Filming on a Tiny Budget, Part 3: Scheduling and Budgeting

Scheduling and budgeting are not sexy. But they are an essential aspect of keeping your cast, crew and investors/wallet happy. Whether shooting a video for a contest or shooting a feature film for festival play, you’ll be working with people, and you’ll always be working against the clock.

Scout Locations

Though it may be exciting, you don’t want to go totally guerrilla filmmaker the day of the shoot. It’s a huge time saver if you have all of the location details in place before you start shooting.

Find out what locations will cost per hour/day to shoot at. These costs may include insurance, paying security, gas reimbursement for runners, food, etc.

Make sure to call/visit/each location you hope to be shooting at. If it’s a public space, call ahead to your city’s permit office. For shooting at a business, try to line up a flat rental rate, so if you go over time (which you WILL), you won’t be paying any extra. These precautionary steps will weed out impossibilities and may save you a lot of time and money.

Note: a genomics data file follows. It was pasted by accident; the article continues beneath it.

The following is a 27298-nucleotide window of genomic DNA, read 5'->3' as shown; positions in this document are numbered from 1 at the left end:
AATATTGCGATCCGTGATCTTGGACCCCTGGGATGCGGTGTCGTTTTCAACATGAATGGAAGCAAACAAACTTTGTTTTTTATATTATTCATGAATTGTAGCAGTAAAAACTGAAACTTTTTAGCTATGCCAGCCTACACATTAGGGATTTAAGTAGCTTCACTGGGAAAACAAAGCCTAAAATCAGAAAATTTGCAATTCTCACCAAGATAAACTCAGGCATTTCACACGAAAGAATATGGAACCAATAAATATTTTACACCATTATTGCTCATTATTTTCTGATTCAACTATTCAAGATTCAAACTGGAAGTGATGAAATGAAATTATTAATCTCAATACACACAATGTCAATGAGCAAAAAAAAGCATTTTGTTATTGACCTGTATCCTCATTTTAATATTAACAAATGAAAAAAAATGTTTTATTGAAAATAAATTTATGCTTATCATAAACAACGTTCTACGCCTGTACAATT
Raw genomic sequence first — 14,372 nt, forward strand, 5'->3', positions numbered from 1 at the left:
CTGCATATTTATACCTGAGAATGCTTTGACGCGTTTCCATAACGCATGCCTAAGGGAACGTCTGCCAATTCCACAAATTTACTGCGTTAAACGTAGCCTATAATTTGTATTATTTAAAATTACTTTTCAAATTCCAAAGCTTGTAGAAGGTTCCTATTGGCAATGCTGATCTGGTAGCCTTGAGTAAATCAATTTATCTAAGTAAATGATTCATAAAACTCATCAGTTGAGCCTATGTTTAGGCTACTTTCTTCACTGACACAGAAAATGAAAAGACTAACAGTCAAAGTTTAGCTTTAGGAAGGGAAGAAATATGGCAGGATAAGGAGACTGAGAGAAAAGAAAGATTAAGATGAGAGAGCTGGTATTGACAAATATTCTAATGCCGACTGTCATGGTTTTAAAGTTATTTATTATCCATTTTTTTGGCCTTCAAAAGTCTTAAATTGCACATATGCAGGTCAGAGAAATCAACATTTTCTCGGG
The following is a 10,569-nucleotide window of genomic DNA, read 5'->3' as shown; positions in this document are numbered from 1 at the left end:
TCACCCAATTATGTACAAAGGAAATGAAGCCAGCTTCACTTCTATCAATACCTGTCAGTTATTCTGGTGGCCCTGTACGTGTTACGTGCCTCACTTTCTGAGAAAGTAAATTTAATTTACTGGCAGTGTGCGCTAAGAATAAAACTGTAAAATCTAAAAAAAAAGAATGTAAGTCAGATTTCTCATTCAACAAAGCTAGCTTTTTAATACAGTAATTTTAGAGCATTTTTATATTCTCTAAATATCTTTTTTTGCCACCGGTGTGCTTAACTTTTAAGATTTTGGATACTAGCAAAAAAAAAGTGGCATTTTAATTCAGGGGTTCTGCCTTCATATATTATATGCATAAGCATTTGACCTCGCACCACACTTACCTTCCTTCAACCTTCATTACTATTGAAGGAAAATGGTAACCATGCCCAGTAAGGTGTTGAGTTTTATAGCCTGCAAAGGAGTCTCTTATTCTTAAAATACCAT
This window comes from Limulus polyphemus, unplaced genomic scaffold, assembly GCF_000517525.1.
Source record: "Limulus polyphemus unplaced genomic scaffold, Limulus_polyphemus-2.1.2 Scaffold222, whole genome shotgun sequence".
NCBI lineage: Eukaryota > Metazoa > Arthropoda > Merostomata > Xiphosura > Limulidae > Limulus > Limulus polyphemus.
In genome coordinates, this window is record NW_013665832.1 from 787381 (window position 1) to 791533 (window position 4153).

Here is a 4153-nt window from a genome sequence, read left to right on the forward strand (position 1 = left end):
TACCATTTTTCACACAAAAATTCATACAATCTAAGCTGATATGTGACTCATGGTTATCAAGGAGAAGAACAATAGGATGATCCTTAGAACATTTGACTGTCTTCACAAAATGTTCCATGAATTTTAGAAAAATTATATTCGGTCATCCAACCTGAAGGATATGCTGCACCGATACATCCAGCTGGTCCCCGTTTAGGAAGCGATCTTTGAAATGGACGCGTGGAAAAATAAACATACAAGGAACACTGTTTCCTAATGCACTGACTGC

Camera is Not Everything

Don’t go for the most expensive camera if another cheaper option does the same thing. For those of you who like shooting with heavier artillery (the RED camera for instance), make sure you think about other expensive aspects of your production, such as paying your cast/crew, buying props, costumes, hair and make-up and food.

Break it Down

It’s a very, very good idea to create a breakdown. An expenses breakdown is not only one of the key things you will need to keep track of everything your purchasing, but it is a great way to list and your films production needs. It’s a lot of work, yes, but it will help to make sure you stay (relatively) sane.

They look something like this:

Get a Great Assistant Director

I highly recommend designating someone for on-set  organization and pre-production scheduling and budgeting. Make sure this is a very effective communicator who is not afraid to speak up when things are running behind. An Assistant Director can also be a big help if you happen to be acting in your own project as someone who can make sure all of the behind the scenes elements are in place, so you can focus on your character’s problems.

Don’t Forget Your Paperwork! 

DocStoc.com has some great paperwork resources for filmmakers.

Dependent Films also has some excellent (and free!) budgeting forms that you can download!


::::::::: Ready?! Set?! Shoot!!

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